“We have discussed it as a family…I would do anything for this not to have happened but I just think [that] it is the nature of physical sport. You can cross a road and get knocked over by a car or a bicycle. That is what happens in life”.
Both the family and George himself still place emphasis on the value of sport and it is captivating to hear their viewpoint. Mr Robinson stated:
“We love the values of sport; the enjoyment it gives, the satisfaction it gives, the team spirit. That has been an incredibly important part of our life and still is. We spoke to George and he supports the nature of the game. He doesn’t know how else you would have the game”.
David Ross’ Story
George and his family are not alone in their views. David Ross, who broke his neck playing rugby at 18, expresses similar opinions. David, who is paralysed from the neck down, has aspirations to play wheelchair rugby in Tokyo 2020 and is once again an example of tremendous resilience and determination. David feels that “People who get involved in rugby, … know it’s a contact sport and they know what they’re getting in for and injury is part of all sport”. As part of his rehabilitation David stresses the need to keep pushing himself to keep his body healthy to ensure he is in the best condition to aid his recovery. I began to wonder whether playing rugby perhaps provided both George and David with the mental toolkit that has led them to approach their rehabilitation with such tenacity and resolve.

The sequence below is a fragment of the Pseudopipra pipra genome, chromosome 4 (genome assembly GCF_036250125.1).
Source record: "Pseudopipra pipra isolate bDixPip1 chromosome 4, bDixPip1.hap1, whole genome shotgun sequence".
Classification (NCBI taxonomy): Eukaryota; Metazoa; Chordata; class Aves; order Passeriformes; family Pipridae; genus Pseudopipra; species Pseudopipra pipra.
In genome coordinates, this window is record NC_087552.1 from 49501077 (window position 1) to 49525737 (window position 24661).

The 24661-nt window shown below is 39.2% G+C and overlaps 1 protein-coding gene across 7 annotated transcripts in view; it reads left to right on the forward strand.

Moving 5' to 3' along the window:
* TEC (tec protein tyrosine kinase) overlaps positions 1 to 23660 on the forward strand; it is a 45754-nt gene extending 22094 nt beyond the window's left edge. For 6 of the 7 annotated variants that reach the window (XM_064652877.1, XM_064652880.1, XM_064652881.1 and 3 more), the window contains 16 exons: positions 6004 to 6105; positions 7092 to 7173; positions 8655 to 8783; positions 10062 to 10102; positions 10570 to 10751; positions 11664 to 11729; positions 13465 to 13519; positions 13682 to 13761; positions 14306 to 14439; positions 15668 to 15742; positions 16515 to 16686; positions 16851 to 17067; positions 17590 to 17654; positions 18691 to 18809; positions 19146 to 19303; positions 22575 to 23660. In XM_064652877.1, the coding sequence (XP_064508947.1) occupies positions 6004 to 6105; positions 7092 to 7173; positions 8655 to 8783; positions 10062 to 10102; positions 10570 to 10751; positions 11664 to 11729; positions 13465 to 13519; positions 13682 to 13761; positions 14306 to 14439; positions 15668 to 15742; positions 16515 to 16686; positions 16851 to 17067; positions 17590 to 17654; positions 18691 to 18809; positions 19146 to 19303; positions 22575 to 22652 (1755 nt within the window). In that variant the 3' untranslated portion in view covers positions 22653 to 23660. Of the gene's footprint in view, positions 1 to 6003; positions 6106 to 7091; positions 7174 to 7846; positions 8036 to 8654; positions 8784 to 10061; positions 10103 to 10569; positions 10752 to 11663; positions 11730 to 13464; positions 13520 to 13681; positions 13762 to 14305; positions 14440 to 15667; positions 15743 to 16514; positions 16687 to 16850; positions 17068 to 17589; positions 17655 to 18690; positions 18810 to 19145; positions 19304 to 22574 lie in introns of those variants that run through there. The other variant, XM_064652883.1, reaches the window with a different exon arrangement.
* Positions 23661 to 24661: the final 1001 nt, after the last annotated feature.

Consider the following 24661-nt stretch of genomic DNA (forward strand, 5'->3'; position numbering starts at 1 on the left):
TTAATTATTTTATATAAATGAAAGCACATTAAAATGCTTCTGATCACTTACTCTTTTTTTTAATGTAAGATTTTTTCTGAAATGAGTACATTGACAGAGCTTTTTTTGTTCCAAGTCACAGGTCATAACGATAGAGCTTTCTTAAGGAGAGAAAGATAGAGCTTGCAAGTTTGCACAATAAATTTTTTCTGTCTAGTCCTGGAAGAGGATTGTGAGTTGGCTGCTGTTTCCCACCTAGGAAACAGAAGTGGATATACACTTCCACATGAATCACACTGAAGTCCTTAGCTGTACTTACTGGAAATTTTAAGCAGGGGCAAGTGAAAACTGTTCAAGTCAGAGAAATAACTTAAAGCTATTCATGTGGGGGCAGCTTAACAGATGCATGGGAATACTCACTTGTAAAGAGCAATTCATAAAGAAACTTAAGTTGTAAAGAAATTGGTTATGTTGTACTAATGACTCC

Matt Hampson’s Story
Former England player Matt Hampson suffered a spinal injury in training in 2005 aged just 20 when a scrum collapsed. Hampson has spoken about how his background as a sportsman provided him with the coping skills required to deal with such an injury:
“I think the mental strength comes from being a rugby player, from being at Leicester Tigers where it is a tough upbringing,”
Not only is Hampson coping with his own injury but he works tirelessly to help other sportspeople cope with theirs. Hampson set up the ‘Matt Hampson Foundation’ to raise money for his own treatment as well as helping others like George Robinson. Rugby is still very much a part of Hampson’s mentality:
“My approach to rugby is the way I lead my life – always wanting to improve and always wanting bigger and better things. That is what I was like as a rugby player and that is what I am like as a fundraiser now.”
The stories of George Robinson, David Ross and Matt Hampson are extremely powerful. All three players hold such passionate views about the value of sport and have demonstrated extreme levels of resilience and grit to overcome adversity that surely their voices and opinions should be the most prominent ones in this discussion.
In relation to my son and his rugby, as a parent I’m sure I will continuously worry about every aspect of keeping him safe, but if playing rugby instils in him the same remarkable values and attributes that George, David and Matt demonstrate then I will be an extremely proud mother.
This article was first published on OpenLearn